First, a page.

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Researchers Build Tiny, Rice Grain-Sized Laser

According to Princeton University researchers, they have successfully produced rice grain-sized laser powered by artificial atoms known as quantum dots.

The tiny little laser utilizes single electrons that tunnel through these quantum dots as a power source. This laser itself releases energy in the microwave range and according to the researchers, it is good way to show how light and moving electrons interact.

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The laser that is made by the team of researchers utilizes only around one billionth the amount of electricity that a usual hair dryer requires. According to Princeton physics associate professor and lead researcher for the study Jason Petta, the microwave laser or maser is about small as one can probably go with a single-electron device.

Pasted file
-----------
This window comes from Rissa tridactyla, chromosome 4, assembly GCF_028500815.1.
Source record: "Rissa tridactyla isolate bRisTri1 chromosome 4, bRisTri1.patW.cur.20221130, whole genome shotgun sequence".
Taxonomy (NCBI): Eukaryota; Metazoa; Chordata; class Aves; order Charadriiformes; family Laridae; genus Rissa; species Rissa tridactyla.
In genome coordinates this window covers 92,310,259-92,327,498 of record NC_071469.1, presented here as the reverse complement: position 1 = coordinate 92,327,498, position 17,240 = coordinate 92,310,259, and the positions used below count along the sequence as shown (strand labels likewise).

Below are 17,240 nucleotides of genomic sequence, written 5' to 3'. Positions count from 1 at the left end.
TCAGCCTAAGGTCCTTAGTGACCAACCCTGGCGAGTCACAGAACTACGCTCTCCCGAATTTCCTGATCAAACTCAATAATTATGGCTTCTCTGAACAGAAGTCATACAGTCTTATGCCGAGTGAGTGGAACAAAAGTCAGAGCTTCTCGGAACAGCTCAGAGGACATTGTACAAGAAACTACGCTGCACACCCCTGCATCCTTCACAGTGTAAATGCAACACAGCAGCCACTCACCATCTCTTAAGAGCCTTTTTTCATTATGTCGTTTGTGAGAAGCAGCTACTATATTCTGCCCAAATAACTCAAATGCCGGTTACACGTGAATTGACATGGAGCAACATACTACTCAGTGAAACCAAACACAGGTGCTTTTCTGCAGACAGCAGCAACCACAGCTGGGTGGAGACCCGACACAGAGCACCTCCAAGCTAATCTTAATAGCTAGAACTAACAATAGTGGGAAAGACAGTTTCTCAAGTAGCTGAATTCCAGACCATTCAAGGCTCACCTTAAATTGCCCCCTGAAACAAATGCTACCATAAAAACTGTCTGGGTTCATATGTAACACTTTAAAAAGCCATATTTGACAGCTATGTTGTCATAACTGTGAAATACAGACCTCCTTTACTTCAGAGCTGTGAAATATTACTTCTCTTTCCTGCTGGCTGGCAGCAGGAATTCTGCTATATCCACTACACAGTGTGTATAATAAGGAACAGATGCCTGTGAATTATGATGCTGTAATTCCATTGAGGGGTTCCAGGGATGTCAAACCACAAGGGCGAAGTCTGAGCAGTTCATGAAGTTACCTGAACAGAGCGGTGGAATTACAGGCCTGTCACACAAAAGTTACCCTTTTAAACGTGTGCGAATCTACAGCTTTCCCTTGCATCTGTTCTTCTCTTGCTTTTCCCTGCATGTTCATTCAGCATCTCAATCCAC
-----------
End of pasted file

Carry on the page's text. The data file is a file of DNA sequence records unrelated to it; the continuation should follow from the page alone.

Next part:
This a serious step forward for quantum computing because the attempt to make a computing system out of a semiconductor material similar to quantum dots has been elusive up until now. Actually, the original objective of the project was not to make a miniature maser but in its place to carry out research into utilizing a pair of quantum dots attached together as a quantum bit.

Quantum dots that can emit photons when single electrons cross from one dot to the other have been designed by the team of researchers. Researchers utilized nanowires around 50 nm in diameter made from indium arsenide to create the quantum dots.

Researchers created the quantum dots with more diminutive metal wires and these wires controlled how much energy the dots can contain. To build the maser, the team of researchers placed two double dots about 6 millimeters apart in a niobium cavity, cooling the whole apparatus to near absolute zero.

The researchers were successfully able to create the dots and release microwave photons, which were then bounced off mirrors that had been attached to every end of the niobium cavity.

Researchers Build Tiny, Rice Grain-Sized Laser.

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